We’re social creatures by nature and even the most hermit-like of us pick up on the moods and beliefs of those around us. If all the writers around you are constantly finding fault, or constantly focusing upon the negative aspects of their stories or their writing processes, then you’ll be far more likely to chime in with your own laments and reinforce the pattern of negativity. If you’re feeling good about your writing, you may begin to question and purposely look for problems and imperfections because it appears normal for writers to do. Likewise, if you complain and self-deprecate often, you’re telling other writers that it’s normal—you may be the negative influence, in addition to being negatively influenced. Whether we like it or not, we set examples to peers and those with less experience about what being an author means. If our example is a pile of criticisms and unhappiness, the pattern will continue.
(I want to emphasize again that complaining and self-deprecating are not the same as venting or expressing your feelings. More on that in a bit.)
What’s the alternative, then? I have three potential solutions. First, be realistic—actually realistic. It’s never set right with me that authors discuss how “hard writing is” all of the time while painting moments of success as rare or unexpected. I think that our daily use of language (speaking, texting, creating social media posts, telling stories to our friends) can create an illusion that writing on a larger scale will be just as easy—and I’m certain that those who make that leap may find themselves overwhelmed and confused. In that sense, it’s important to tell new or struggling writers that writing is labor intensive and that it’s not abnormal for them to feel that way. But why do experienced writers reinforce the idea that writing is always difficult, grueling labor? Yes, sometimes it is taxing, but so it any other skill or work that requires effort. Farming is difficult; being an accountant is difficult; painting is difficult; playing basketball is difficult. The difficulties that writers face may be unique to the field, but the feelings are not. And, though it seems that way, constantly talking about the hard parts isn’t realistic or more authentic: writing is also filled with moments of unbridled joy, and passion, and excitement, and success—just like anything else in life. It’s not “real” or “authentic” to focus only on flaws. That’s good advice for both the writer and the writing.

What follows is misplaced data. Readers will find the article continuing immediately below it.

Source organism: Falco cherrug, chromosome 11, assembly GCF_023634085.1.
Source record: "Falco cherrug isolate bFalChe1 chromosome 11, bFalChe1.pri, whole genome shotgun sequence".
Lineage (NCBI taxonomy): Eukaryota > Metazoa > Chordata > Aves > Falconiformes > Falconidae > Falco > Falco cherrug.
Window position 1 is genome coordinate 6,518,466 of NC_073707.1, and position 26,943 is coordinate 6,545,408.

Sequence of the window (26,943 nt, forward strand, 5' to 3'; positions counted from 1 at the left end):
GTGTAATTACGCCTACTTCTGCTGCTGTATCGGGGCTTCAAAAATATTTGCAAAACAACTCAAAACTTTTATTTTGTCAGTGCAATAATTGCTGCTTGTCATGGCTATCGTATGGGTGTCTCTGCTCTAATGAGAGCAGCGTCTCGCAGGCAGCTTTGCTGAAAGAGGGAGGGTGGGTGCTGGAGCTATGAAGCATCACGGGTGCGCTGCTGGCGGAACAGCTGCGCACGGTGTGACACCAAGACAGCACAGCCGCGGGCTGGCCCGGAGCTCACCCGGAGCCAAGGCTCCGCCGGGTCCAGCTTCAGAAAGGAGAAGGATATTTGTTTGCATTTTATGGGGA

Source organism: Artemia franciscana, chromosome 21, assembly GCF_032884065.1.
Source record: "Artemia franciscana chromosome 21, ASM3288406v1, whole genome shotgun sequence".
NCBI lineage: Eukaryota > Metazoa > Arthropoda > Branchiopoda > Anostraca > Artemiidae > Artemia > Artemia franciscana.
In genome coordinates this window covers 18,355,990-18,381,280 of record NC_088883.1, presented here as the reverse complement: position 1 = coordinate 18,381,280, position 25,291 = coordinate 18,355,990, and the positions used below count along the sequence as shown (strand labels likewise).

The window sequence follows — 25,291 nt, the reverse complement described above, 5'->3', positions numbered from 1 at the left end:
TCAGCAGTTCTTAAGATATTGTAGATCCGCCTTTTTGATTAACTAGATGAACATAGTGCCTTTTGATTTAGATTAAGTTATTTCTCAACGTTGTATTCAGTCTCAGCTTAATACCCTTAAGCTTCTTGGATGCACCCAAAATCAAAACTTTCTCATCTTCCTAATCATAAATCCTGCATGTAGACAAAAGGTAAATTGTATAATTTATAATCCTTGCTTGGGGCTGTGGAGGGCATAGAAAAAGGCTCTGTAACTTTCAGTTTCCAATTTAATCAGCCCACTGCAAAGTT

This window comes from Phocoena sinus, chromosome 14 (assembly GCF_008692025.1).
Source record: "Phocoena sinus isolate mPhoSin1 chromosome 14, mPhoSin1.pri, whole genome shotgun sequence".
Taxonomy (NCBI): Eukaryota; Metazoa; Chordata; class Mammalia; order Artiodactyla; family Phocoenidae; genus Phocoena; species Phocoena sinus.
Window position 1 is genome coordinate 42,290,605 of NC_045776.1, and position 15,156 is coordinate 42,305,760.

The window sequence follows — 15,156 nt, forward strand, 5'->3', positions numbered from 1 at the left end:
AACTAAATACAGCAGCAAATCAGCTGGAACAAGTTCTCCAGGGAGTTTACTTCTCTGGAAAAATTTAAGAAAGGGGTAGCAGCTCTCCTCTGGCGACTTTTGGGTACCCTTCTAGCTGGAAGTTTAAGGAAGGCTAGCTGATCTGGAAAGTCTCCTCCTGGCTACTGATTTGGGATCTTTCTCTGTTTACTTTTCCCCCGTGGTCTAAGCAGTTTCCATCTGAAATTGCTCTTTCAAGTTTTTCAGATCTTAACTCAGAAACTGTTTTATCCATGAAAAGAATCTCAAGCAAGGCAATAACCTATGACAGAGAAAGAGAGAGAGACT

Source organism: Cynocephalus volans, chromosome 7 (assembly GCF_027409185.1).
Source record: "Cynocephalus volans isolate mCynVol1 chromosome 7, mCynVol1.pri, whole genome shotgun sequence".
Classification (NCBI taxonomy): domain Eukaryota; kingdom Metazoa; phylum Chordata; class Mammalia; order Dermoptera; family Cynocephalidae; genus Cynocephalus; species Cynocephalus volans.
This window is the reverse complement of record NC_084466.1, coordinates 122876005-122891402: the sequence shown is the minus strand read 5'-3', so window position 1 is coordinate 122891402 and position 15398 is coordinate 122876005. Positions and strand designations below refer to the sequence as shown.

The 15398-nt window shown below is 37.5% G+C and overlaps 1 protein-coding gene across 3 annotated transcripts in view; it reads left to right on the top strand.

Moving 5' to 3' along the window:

Second, replace bad habits with good ones. We may not be able to control everything but we can control our habits and our thought patterns. If we want to feel and be more successful in our creative endeavors, we have to cultivate healthy neuron pathways. As I said in the previous paragraph, it’s just as realistic to have moments of loving your writing as it is to have moments of dislike it. We can’t always avoid those negative moments (or, stretches of time), but if our modus operandi is established as looking for positive qualities and finding solutions, then we will be better equipped to wrangle with feelings of failure or displeasure or inferiority. To give an old example, it’s the difference between being crippled by perfectionism and using perfectionism as a guide for improvement. If you can improve something—anything—about your writing or your approach, do it. Some measure of improvement is better than nothing.
Lastly, find healthy ways to express inevitable frustrations or feelings of failure. Feeling those things is normal—for a little while. Few adults remain infatuated with their creative endeavors forever. Noticing areas that need improvement is also vital to making your story the best it can possibly be (I’m a firm believer that your first idea is not your best idea 95% of the time). But you have to use those feelings as a way to create solutions, not a way to brood or sulk. If you’re unhappy with a chapter you wrote, or received critiques that felt especially harsh or hurtful, feel unhappy and hurt and then recognize that those emotions are signals that something is amiss with the characters, or plot, or pacing, or whatever it happens to be. Learn to recognizing negative feelings like other physical senses: if your hand hurts, it might mean that you got a paper cut, or burnt it, or broke a bone; if you smell something awful, it might mean that you need to clean out your refrigerator, or give your dog a bath, or check for a natural gas leak in your neighborhood. If you feel inferior to other writers, it might mean that you’re feeling isolated, that you need affirmation (as we all do), or that you have unrecognized ambitions and goals that you need to work toward (comparison is often an inverted sense of aspiring to achieve something new, but feeling as if you can’t). Always ask yourself why you feel a certain way, what caused it, and how you can address it; learn to self-diagnose, and find a person or two who can help you sort through negative feelings. Aim to build other writers up and help them find solutions, too—our attitudes rub off on one another, and extending help is often a way to improve feelings of self-worth and indirectly find solutions to your own writing troubles.